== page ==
When Carlos Ruiz pounced on Brandon Phillips’ dribbler in front of the plate and threw a high but accurate toss to Ryan Howard, starter Roy Halladay joined Don Larsen as the only two pitchers in Major League Baseball history to throw a no-hitter in the postseason.
And the Cincinnati Reds joined the Dodgers, still in Brooklyn for Larsen’s perfecto, as the only two franchises to be no-hit in the postseason.
“Quite a nice game [Halladay] had,” Larsen said. “You have to give him credit for that. We work pretty hard to do these things.”
Now, FOXSportsWest.com takes a look back at Oct. 8, 1956, when Larsen faced 27 Dodgers and retired all 27 in order, in a 2-0 victory in Game 5 of a seven-game World Series victory for the Yankees.
The Dodgers and Yankees split the first four games of the series with the Brooklyn Dodgers taking the first two games at Ebbets Field, 6-3 and 13-8. The Yankees took the next two at Yankee Stadium, 5-3 and 6-2, setting up a crucial Game 5 match-up between the Yanks’ Larsen and Brooklyn’s Sal Maglie, who had defeated Hall of Famer Whitey Ford in Game 1 of the series. Maglie tossed a complete game, surrendering just three runs, scattering nine hits and striking out 10.
Ironically, the Dodgers offense was averaging six runs and almost nine hits per game through the first four match-ups of the series.
Larsen, just 26 at the time, finished the season fourth on the Yankees in wins, posting an 11-5 mark with a 3.26 ERA. Walter Alston’s ’56 Dodgers were led by Duke Snider’s 43 home runs and featured four players with 20 or more bombs – Gil Hodges (32) Carl Furillo (21) and Roy Campanella (20). The team scored 720 runs and hit .258 as a squad as the lineup featured four Hall of Famers: Campanella, Snider, Pee Wee Reese and Jackie Robinson, who would retire after the series rather than be traded to the New York Giants.
Larsen began the game with back-to-back strikeouts of second baseman Jim Gilliam and Reese before getting Snider to line out to right. Each pitcher retired the first nine hitters of the game as Maglie matched Larsen pitch-for-pitch. After an eight-pitch top of the fourth for Larsen, Maglie ran into trouble in the fourth surrendering a two-out home run to center fielder Mickey Mantle, all the support Larsen would need in this historic game. Maglie would then retire catcher Yogi Berra to end the fourth inning trailing just 1-0.
Larsen easily retired Robinson, Hodges and Sandy Amoros in the top of the fifth and Maglie would match him again him in the fifth. But in the bottom of the sixth, the Yankees would add an insurance run when right fielder Hank Bauer scored third baseman Andy Carey on a single to left for a 2-0 lead. Maglie would surrender just two hits the rest of the way, taking the loss after pitching eight solid innings, surrendering two runs on five hits with just two walks and five punch outs, keeping the Dodgers in the contest his entire start.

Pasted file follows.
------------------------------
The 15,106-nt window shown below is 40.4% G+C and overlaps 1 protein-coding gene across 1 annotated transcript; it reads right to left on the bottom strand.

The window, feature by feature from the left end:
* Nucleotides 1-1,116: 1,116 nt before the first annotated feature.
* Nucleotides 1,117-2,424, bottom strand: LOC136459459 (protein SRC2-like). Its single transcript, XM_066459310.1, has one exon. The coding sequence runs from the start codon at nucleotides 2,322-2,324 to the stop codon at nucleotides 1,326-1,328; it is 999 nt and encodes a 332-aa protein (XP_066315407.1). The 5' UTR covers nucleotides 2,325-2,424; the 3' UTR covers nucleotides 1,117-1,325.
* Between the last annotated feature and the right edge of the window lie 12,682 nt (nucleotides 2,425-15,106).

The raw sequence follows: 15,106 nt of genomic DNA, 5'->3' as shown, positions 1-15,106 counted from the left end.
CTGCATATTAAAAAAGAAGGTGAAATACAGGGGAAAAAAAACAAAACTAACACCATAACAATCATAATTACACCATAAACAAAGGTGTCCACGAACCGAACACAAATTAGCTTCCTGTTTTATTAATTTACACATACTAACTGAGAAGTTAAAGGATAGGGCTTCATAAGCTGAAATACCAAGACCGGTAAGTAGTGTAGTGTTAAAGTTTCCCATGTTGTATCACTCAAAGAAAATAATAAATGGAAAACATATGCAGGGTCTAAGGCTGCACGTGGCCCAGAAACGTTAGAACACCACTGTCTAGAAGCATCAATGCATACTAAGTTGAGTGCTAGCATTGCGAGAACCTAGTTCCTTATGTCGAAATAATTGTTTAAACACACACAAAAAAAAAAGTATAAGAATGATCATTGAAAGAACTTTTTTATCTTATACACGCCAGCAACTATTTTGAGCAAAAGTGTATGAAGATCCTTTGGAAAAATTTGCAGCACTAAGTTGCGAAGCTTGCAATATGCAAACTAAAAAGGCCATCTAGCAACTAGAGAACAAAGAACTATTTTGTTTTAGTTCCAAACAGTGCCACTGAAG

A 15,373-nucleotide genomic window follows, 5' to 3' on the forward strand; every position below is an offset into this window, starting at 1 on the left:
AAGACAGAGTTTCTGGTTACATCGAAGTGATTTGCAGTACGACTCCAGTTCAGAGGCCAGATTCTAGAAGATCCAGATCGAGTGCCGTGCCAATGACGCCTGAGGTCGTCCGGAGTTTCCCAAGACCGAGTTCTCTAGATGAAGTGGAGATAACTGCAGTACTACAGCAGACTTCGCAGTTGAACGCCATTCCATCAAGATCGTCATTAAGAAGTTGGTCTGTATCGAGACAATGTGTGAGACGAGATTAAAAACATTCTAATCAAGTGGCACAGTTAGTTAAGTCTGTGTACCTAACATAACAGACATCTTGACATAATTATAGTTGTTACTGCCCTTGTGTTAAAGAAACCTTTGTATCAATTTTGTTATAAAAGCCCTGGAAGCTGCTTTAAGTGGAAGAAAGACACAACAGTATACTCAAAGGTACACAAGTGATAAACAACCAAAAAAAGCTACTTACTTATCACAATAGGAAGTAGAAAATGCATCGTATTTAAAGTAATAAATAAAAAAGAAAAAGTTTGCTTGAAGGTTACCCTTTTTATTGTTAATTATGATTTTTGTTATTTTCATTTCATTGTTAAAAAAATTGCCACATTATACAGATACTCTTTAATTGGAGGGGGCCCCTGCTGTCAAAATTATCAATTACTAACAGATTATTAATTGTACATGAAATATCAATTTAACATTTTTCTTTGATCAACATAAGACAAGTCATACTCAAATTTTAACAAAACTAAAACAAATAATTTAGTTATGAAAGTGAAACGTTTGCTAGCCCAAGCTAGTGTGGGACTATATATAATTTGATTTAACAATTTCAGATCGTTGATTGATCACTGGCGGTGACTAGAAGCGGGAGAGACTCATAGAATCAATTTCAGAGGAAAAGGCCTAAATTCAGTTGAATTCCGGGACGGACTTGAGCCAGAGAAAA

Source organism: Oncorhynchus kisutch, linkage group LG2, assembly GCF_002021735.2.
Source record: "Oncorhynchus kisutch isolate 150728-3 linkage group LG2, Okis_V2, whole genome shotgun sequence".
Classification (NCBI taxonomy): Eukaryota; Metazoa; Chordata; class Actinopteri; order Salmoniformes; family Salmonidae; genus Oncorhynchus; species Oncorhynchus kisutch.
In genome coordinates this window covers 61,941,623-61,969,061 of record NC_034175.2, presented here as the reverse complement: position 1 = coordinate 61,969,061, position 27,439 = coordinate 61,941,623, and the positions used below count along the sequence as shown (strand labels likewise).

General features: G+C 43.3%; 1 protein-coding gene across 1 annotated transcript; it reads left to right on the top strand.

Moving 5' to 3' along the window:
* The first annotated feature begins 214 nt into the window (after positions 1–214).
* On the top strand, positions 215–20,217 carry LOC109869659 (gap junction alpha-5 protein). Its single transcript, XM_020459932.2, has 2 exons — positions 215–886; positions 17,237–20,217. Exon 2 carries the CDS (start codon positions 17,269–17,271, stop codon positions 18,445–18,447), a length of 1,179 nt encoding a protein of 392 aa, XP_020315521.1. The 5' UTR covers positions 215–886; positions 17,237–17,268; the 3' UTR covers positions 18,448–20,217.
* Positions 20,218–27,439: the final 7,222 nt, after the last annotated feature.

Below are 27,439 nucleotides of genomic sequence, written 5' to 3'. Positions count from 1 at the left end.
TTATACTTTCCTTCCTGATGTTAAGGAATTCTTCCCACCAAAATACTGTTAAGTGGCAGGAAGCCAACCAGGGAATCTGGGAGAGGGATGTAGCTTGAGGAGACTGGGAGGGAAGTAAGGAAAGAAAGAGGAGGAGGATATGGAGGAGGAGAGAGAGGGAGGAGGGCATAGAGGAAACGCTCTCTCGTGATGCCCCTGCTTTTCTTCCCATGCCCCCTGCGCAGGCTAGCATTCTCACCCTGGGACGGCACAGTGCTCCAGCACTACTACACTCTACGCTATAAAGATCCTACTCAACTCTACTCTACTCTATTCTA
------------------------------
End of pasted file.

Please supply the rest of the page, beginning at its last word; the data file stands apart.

The Dodgers, however, had no answer for Larsen.
“I felt good, it was a nice, beautiful day in the World Series, you know,” Larsen said. “And it worked out pretty nice. I never had as good control in my life, and that was the key to my success that day.”
When pinch-hitter Dale Mitchell struck out looking to end the game, Larsen made history with the first no-hitter and still only perfect game in MLB postseason history. Larsen finished the game with seven strikeouts and threw just 97 pitches (Halladay threw 104) in a game that lasted just two hours and six minutes.
“It was just a great day. I think about it every day,” Larsen said. “No one has to remind me what happened. I was just happy to be a part of it with the New York Yankees and against Brooklyn in the World Series, everybody was watching.”
The Dodgers recovered from the perfecto, however, winning Game 6 in dramatic fashion, with a walk-off single by Jackie Robinson, scoring Gilliam in the bottom of the 10th to force a seventh and final game, which the Dodgers ultimately lost 9-0. The Dodgers would move to Los Angeles just two years later.
Larsen would never again throw another no-hitter and finished his career with an 81-91 record and a 3.78 ERA.
“You work hard for certain things,” Larsen said. “I guess if you work hard enough good things are going to happen to you and it did for me and Halladay. You have to appreciate these things because you never know what’s going to happen in the future.”
He stood alone in the record books until yesterday.